Vince Carter almost missed iconic 2000 Dunk Contest

Paul Mata
Vince Carter almost missed iconic 2000 Dunk Contest
Despite having a lot of things go wrong for him on the day of the contest, Vince Carter decides that the show must go on

ATLANTA, USA – Vince Carter may not get a proper ending to a stellar career spanning 4 decades as the NBA shut down its season due to the coronavirus, but he will forever be remembered for his gravity-defying dunks.

There is him jumping over Frederic Weis for a breathtaking jam dubbed as the “Dunk of Death” as USA demolished France to win the gold medal in the 2000 Sydney Olympics. 

He also had countless of victims in the NBA, including Alonzo Mourning, who Carter bared did not talk to him for several years after that embarrassing poster slam. 

Who would forget the 2000 Slam Dunk Contest, which Carter won convincingly after throwing down a 360-degree windmill dunk, an off-the-bounce between-the-legs slam, and the iconic elbow-in-the-rim jam. 

But unknown to many, that legendary performance almost did not happen. 

“That night was the beginning of probably the worst day ever to be in a dunk contest,” Carter said. “We have practice time. We have a car. We were in San Francisco and the arena was in Oakland.”

The vehicle, however, was nowhere to be found and Carter and his crew had to borrow another car just to get to the venue. 

“Of course, for those who know, that transition from the bridge takes forever. It was horrible.” 

“So we missed our practice time. I didn’t get to practice in the auxiliary gym. By the time we got there, it was the end of the Three-Point Contest where they’re telling you to come and get ready.”

Tracy McGrady, who was also a participant in the Dunk Contest, was already trying to talk Carter out of doing it since they were not confident of giving their best having missed ample time to warm up. 

But for Carter, the show had to go on. 

“For me, you could ease your way into it or you can make a statement. And I was swinging for the fences. I wanted to make a statement.”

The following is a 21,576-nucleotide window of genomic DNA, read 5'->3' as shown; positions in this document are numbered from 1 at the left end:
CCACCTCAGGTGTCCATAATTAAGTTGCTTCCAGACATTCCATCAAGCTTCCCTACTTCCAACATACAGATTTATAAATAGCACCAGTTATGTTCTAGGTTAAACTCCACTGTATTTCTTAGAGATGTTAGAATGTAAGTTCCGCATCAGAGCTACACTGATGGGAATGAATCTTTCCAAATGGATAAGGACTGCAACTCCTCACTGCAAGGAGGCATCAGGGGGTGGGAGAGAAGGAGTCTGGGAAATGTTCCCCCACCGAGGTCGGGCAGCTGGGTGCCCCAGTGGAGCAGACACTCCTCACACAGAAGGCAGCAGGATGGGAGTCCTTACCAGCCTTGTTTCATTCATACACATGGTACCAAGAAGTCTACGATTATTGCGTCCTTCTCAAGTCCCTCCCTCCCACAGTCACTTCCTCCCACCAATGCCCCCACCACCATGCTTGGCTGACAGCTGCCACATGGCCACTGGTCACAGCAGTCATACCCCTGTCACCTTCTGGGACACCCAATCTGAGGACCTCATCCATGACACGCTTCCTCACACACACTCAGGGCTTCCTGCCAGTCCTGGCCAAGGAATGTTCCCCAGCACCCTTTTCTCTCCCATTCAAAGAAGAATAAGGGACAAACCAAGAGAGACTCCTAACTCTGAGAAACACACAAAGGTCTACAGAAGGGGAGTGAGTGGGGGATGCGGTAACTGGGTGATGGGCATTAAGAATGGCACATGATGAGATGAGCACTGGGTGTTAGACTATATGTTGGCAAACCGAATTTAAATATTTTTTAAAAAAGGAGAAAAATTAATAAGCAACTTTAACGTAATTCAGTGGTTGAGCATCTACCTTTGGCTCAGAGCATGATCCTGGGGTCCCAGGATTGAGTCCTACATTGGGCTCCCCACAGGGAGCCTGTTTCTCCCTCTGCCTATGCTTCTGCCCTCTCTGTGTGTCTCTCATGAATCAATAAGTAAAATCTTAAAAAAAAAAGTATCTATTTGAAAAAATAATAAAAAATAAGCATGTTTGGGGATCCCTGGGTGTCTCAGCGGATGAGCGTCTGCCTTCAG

He added that he had been preparing all of his young life for this opportunity after having studied past dunk contests before. 

“My mom still has the tapes of me taping the dunk contest. It’s blurry now, for those who have VHS. When you play it so many times, it’s wavy now. That’s what my tapes look like,” Carter said. 

Carter initially had a prepared list of dunks that he would do but decided against those as he felt some of them were not good enough.

“So, the first dunk was the reverse 360. I had practiced that dunk and I could barely make it, like barely make it. For those who know me, I’m a stickler for missing dunks.” 

In his maiden attempt, Carter flushed his first dunk with ease. 

Knowing his confidence level was through the roof, Carter then went for the between-the-legs dunk with the help of McGrady. 

“I remember telling Tracy, just bounce the ball and get out of the way.” 

“He bounced the first time, it was too high,” Carter recalled. 

“And he said, ‘What are you going to do?’ I said, ‘Just bounce the ball and get the heck out of the way.'”

“He said, ‘Alright.’ Last thing I remember him telling me, ‘You’re crazy.’ Sometimes, you got to be crazy.”

After that dunk, he was gesturing and mouthing out, “It’s over.”

“The whole ‘it’s over’ thing, it was more like… I was saying ‘it’s over’ because I was making all these dunks that I’ve never tried and it actually worked.”

For the elbow-in-the-rim dunk, Carter revealed he only made that up at the moment. 

“If you notice, if you go back to watching it, I walk to the rim looking because I was just trying to buy time. I’m thinking this through when it was my turn,” Carter said. 

“Last thing I did was rub my arms in, ‘Here goes nothing.'”

Silence followed the dunk.

“You know, Shaq’s face said it all. That’s what I wanted to accomplish. You just go up there and you’re like, ‘Is he hanging?'”

“So when I was walking back, that’s when you get to see it the second time, that’s when I wanted your reaction sitting down and it worked out.”

Admittedly though, he said that his right arm was sore the following day after the contest.

“I iced, I iced. The adrenaline got me through it. Once the adrenaline wore off that night, it got a little sore as you go to sleep.  When I woke up that morning, it was like a dead arm,” Carter said. 

He recovered quickly that day and was able to make his first All-Star game appearance in what would be a legendary career. –

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